The bathrooms in Dad's house were pretty awful. Both had oversized vanities and fiberglass tubs.
We are tiling both (or, rather, the nice people from the flooring store are), and taking out the huge vanities. The one in the hall bath was 82 inches long. That is almost 7 feet long. What on earth possessed anyone to put such a huge cabinet in the bathroom? As nearly as I can tell, the sole purpose of it being that long was to hang the toilet paper on.
Dad gutted the master bath and paid some nice men to make the doorway bigger from the bedroom to the bathroom. He will be hanging a barn door to separate the two rooms.
Finding vanities for the bathrooms has been a challenge. We found some that we liked at Lowe's and Home Depot, but ultimately, those were made from MDF. In a bathroom, especially, we hated to put MDF. We really wanted plywood. But plywood vanities are expensive. We ended up finding vanities in just the right size at the Habitat for Humanity Restore in North Little Rock. Together, they came to 102, but all furniture was discounted 20%, so the for both vanities was just over $80. I'll grant, they need a little work. One was missing a door. Turns out, we had an old cabinet door that fit. One was missing a drawer. My dear husband is planning to just build a drawer to match.
The MDF cabinets that we were looking at were running about $400. One of them lacked a top at that price. This way, Dad can pick out the kind of top he wants and come out a considerable amount of money ahead.
We were just perking along, working our little fingers to the bone, when the toilet started backing up. I went to ACE to pick up a plunger. I'll spare you the details, but the plunger was, shall we say, inadequate.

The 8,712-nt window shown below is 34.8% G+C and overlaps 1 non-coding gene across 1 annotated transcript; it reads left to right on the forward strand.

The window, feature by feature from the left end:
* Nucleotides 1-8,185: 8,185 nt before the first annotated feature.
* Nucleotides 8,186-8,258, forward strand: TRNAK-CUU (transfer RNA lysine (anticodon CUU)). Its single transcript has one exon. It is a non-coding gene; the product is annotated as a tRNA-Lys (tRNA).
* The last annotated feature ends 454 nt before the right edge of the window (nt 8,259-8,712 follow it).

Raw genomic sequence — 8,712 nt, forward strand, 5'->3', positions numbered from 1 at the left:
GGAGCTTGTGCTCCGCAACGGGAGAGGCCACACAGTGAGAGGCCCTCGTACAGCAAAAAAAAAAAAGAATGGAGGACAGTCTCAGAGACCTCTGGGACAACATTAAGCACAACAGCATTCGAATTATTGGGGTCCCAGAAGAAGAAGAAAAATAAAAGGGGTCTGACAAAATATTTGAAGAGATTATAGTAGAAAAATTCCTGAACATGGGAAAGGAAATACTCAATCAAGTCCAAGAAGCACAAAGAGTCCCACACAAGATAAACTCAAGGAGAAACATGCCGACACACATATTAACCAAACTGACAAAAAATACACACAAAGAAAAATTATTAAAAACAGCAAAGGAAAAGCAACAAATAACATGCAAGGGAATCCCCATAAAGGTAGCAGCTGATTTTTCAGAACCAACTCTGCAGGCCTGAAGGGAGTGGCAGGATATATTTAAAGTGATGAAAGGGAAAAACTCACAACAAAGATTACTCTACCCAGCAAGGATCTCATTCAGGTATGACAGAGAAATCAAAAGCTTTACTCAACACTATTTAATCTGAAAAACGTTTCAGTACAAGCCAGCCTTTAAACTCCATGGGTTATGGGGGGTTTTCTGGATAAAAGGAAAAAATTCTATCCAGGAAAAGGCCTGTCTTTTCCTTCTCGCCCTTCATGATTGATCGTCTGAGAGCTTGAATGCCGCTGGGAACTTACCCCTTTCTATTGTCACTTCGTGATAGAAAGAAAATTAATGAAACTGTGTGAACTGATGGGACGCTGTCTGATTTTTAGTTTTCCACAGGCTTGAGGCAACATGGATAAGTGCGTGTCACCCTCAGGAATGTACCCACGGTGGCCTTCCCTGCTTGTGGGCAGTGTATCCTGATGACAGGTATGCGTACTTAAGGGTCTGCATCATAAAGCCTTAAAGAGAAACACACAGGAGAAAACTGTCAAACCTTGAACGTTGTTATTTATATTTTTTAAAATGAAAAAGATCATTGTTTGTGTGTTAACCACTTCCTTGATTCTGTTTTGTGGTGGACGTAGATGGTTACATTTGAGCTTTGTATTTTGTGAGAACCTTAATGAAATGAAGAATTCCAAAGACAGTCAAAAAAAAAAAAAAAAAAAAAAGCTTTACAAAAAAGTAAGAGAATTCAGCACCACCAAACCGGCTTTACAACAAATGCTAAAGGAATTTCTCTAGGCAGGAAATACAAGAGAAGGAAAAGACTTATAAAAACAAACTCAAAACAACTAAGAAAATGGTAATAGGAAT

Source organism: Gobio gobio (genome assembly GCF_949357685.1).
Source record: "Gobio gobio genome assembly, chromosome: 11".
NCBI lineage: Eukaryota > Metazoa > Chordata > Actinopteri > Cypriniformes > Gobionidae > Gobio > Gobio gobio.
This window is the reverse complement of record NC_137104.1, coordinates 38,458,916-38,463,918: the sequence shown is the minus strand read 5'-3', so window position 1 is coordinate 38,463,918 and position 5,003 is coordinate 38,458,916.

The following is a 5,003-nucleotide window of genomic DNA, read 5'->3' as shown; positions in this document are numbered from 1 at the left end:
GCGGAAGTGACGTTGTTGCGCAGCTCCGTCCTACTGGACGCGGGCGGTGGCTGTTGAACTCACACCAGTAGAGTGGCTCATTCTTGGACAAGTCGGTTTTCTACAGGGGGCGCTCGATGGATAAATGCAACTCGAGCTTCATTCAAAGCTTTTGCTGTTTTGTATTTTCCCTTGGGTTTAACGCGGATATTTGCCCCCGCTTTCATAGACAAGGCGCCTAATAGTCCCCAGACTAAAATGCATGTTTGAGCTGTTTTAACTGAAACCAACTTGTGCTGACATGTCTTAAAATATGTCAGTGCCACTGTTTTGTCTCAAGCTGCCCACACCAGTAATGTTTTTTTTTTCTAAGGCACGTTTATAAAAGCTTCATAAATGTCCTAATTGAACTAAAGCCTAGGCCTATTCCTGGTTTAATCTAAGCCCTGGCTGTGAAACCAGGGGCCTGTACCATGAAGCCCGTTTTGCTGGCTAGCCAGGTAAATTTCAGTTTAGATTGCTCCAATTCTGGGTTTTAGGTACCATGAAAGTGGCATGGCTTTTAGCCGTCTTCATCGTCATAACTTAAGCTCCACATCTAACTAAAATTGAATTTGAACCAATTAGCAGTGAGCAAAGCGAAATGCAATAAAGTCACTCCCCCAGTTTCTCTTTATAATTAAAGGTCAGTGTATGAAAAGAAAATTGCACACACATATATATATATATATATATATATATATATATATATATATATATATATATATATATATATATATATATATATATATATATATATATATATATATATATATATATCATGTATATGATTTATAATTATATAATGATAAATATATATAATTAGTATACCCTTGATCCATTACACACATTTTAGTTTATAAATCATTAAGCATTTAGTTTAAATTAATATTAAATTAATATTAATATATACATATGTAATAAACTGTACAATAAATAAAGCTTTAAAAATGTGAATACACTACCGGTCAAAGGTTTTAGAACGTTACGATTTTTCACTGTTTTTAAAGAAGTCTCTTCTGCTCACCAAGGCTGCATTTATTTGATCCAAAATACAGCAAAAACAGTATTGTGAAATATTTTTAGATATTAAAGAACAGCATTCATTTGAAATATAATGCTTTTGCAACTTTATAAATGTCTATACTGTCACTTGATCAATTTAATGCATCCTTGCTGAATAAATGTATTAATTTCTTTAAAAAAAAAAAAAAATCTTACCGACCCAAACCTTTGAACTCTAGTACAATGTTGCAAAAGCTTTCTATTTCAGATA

Through mysterious diagnostics and something that attached to a hose, it was determined that the sewer line was stopped up. I wanted to go to Home Depot and rent a clean out auger, but I was voted down. Instead, my son in law went looking for the cleanout outside. Instead, he found a puddle in the yard. A yucky, sewage-y puddle. He and my brother and my dad and our friend Pete dug around to try to find the cleanout. Turns out, there was no cleanout. Instead, there is a hole in the sewer pipe. This hole is obviously not a new hole, as there was a piece of plastic covering it.
Did I mention that this is Labor Day Weekend? No plumber is going to come out on a holiday weekend for less than a bazillion dollars. They worked on this clog for hours, and seem to have cleaned it enough to use. (A house with no working toilet is never a fun place to be, but even less so with children. There were various public restrooms within a short drive that were utilized.)
Oh, did I mention that "clear enough to use" means clear enough to use without toilet paper? Yeah. That is supposed to go in the trash can for the time being. I'm not a fan.
On the bright side, a plumber will be called next week to put in a clean out, since there is already a hole.
Also, today, Pete did some texturing. Olivia put second a second coat of paint on some walls.
I whined because my head hurts. At the very least, I have a miserable cold. My head hurts, my ears hurt, my throat hurts and my nose is stuffy.
Oh, Pete also fixed the hole in the wall where the bulkhead used to be in the master bath. And he taped and mudded it.